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The Lion, the Witch, and the Wardrobe

The Lion, the Witch, and the Wardrobe


by C.S. Lewis

The Lion, the Witch, and the Wardrobe The Supernatural Quotes

How we cite our quotes: Citations follow this format: (Chapter.Paragraph)

Quote #4

And on the sledge sat a person whom everyone knew the moment they set eyes on him. He was a huge man in a bright red robe (bright as holly-berries) with a hood that had fur inside it and a great white beard that fell like a foamy waterfall over his chest. Everyone knew him because, though you see people of his sort only in Narnia, you see pictures of them and hear them talked about even in our world – the world on this side of the wardrobe door. But when you really see them in Narnia it is rather different. (10.35)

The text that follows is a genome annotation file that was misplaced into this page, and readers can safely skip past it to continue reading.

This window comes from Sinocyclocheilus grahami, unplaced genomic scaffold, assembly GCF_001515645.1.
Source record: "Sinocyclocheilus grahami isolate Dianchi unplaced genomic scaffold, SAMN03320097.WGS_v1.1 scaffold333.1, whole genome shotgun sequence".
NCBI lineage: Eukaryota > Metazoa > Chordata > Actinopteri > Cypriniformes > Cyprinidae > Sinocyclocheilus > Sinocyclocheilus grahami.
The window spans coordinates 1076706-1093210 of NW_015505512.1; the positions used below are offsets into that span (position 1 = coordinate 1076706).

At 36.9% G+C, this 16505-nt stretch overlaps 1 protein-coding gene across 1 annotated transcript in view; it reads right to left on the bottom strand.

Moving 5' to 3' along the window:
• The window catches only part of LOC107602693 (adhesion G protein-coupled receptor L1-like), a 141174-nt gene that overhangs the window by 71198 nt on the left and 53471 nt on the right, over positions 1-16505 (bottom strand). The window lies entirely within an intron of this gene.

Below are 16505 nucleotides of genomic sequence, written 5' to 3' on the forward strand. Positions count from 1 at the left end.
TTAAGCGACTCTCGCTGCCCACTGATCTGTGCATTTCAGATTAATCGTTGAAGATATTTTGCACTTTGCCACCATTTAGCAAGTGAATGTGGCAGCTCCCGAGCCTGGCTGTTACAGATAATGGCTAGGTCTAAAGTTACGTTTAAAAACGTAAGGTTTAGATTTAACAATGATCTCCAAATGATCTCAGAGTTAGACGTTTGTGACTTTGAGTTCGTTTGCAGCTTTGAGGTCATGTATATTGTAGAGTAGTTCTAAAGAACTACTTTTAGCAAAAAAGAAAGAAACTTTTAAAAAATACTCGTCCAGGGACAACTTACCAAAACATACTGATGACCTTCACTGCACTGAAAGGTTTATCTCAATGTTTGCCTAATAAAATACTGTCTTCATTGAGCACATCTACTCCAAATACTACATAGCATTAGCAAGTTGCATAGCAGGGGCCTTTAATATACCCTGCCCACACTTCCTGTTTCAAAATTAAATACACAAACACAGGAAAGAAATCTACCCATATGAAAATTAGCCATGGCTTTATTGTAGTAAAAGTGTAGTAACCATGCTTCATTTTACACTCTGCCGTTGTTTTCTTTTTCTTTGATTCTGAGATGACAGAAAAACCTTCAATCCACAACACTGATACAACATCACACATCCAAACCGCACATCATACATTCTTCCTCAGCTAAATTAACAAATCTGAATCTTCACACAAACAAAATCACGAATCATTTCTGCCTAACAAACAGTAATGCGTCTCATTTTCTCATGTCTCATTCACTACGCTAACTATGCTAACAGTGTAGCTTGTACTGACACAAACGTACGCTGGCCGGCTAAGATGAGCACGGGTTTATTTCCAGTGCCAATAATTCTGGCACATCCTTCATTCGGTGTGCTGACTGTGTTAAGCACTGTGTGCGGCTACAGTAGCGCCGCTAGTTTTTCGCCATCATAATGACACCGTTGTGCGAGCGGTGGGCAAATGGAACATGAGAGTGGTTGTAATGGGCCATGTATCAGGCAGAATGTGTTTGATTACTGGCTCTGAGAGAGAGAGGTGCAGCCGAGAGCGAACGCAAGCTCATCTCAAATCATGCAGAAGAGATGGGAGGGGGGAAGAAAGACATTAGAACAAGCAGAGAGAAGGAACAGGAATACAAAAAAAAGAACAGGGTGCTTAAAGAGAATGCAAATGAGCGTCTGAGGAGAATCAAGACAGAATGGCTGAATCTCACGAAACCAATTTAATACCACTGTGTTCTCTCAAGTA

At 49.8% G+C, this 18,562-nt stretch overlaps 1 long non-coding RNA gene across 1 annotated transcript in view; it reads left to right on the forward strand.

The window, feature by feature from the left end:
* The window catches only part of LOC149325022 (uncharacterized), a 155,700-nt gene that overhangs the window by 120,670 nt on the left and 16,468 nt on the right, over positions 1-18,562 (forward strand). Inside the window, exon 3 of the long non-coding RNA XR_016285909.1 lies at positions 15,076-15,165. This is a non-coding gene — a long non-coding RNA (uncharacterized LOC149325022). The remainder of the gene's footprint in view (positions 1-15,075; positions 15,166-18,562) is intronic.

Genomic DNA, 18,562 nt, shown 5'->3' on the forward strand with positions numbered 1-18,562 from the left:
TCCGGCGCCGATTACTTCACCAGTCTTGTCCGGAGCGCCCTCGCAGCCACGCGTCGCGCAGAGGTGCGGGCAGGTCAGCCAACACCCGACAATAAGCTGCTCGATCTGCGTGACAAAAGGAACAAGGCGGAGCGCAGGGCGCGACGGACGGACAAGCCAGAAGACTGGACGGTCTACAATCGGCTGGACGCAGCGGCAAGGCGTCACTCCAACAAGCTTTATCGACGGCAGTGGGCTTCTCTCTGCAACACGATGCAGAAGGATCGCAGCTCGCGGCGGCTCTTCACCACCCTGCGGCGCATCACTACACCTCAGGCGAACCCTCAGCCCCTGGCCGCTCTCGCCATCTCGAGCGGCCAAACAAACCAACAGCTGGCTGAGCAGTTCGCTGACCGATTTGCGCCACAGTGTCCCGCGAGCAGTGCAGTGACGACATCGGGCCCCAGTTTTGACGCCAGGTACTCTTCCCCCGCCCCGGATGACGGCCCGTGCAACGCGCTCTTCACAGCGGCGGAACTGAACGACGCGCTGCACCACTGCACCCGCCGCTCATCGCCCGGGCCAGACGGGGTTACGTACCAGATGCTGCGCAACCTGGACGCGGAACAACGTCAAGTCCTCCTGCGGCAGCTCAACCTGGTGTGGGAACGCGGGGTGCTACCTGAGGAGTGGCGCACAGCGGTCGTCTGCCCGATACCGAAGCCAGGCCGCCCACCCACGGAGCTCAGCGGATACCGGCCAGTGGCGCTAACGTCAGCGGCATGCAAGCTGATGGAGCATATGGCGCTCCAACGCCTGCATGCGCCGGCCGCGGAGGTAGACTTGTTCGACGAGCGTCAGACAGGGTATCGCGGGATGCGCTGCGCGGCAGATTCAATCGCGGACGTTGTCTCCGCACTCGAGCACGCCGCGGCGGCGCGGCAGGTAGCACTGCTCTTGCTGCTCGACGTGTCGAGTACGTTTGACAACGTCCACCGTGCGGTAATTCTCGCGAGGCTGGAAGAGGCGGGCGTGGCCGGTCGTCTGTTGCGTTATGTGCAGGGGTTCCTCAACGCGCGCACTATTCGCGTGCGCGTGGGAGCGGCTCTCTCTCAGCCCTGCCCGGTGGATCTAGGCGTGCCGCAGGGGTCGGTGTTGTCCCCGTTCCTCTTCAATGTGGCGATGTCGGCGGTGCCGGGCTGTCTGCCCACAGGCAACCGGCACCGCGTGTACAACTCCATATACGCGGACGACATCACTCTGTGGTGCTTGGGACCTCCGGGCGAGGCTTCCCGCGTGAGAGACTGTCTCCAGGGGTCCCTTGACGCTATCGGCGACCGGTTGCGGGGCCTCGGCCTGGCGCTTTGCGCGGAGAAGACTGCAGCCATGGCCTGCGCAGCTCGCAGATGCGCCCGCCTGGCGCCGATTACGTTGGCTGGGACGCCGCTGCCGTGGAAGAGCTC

To us, Father Christmas seems a little out of place in this book, even in the fantasy world of Narnia. Perhaps it's because he really does seem to come out of a fairy tale, and The Lion, the Witch, and the Wardrobe is more of an allegory.

Quote #5

But if you had gone on looking you would gradually have begun to think there was something odd about both the stump and the boulder. And next you would have thought that the stump did look really remarkably like a little fat man crouching on the ground. And if you had watched long enough you would have seen the stump walk across to the boulder and the boulder sit up and begin talking to the stump; for in reality the stump and the boulder were simply the Witch and the Dwarf. (13.24)

We don't really learn how the Witch's magic works – it could be that she actually disguised herself and the Dwarf as a stump and a boulder, but it could also be that she played on the perceptions of those around her.

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